The Right to Land: To Whom Belongs after a Reconciliation Law in Egypt
Keywords:Reconciliation Law, Housing, Property, Regulations, Building Violations, Land Management, Egypt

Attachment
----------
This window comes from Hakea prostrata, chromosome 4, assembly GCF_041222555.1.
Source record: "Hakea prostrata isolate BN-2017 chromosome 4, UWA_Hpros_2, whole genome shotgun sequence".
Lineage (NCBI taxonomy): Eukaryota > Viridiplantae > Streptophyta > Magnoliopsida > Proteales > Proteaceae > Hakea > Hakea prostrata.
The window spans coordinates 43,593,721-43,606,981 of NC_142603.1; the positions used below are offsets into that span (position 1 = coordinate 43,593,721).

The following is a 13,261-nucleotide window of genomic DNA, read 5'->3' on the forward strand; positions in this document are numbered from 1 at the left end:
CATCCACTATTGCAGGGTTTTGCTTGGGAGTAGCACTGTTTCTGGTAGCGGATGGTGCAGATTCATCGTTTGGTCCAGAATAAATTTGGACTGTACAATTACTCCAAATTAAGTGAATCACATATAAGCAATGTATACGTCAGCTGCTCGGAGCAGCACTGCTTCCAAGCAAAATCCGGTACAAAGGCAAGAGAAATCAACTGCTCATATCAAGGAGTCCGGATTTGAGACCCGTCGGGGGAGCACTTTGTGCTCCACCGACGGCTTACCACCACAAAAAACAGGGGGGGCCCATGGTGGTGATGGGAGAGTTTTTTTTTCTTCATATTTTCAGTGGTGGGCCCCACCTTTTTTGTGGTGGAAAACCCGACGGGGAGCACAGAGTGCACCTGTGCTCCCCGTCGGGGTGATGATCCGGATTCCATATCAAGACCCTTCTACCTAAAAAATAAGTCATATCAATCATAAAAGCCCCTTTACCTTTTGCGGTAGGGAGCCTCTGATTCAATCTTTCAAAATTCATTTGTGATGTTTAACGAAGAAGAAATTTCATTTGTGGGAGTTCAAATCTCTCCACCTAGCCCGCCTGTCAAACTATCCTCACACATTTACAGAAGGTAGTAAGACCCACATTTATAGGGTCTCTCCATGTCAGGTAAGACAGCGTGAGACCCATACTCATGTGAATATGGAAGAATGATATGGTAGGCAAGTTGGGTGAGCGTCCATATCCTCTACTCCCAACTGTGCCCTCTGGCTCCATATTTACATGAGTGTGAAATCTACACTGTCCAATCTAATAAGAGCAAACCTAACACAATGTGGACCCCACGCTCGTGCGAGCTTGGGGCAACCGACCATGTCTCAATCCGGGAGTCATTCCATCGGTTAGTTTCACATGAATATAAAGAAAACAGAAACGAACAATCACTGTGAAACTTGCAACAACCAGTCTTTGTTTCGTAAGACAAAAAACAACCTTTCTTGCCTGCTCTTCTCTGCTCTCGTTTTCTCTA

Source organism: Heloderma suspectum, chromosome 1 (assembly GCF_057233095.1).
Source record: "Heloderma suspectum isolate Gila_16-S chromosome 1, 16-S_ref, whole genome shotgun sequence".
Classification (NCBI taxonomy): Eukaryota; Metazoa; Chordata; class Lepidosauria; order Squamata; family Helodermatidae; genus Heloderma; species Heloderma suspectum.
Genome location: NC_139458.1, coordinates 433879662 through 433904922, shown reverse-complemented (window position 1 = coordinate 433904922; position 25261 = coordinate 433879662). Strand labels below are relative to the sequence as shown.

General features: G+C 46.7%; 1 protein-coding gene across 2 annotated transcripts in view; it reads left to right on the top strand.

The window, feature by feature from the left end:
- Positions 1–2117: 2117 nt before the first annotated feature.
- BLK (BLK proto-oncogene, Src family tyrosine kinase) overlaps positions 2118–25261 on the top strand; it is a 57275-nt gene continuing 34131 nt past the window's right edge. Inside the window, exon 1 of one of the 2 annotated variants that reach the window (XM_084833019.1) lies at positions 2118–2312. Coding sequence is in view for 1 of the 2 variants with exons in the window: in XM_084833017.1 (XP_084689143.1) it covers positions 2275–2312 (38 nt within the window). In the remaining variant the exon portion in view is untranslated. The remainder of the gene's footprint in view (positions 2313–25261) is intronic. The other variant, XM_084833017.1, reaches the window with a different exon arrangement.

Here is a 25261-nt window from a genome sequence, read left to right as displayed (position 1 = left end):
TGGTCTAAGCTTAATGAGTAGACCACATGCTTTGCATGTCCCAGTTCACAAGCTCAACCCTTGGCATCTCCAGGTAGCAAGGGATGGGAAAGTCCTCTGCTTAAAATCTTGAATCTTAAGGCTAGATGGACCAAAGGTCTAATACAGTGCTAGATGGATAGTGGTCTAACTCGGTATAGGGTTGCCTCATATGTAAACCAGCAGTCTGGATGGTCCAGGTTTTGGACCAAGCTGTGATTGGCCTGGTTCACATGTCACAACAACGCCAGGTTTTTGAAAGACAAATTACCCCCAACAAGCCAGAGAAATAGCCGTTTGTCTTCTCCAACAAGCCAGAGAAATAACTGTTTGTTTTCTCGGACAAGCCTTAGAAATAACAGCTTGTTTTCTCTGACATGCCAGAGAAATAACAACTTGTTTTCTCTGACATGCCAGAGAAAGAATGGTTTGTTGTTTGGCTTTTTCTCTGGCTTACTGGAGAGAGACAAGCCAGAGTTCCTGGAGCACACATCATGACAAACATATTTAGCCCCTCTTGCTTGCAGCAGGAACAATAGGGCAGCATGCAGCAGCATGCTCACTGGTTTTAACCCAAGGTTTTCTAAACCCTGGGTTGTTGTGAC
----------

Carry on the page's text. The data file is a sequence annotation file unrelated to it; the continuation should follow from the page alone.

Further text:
A revolutionary book by De Soto to formalize land tenure by changing “dead capital” to “life capital” has become the trademark in Egypt of issuing a temporary reconciliation law of 2019 and its amendment to approve a legal certificate to the violators against a certain fee. The question is does this law legalize informal housing? Is it enough to introduce a legal certificate to secure land tenure for the violators? How would this law apply on the ground? Depending on the deductive methodology, this paper traces sociotechnical transitions concerning legalizing the status quo of building/land, tenure security, real-estate markets (formal/informal) caused by laws on buildings violations reconciliation. The idea is to take a step back and look at a wide-angle of the problem in the future to arrive at a clear picture of the influences of the introduction of a new law on the land market, before making a decision. The paper assumes that the temporary reconciliation law in Egypt is opening the debate on the alteration of land management to govern the status quo of the chaos of the right to land. It concludes this temporary reconciliation law has created a state of decayed/wealth, social inclusion/exclusion of the bottom of the social pyramid nevertheless to whom the justification is affected.
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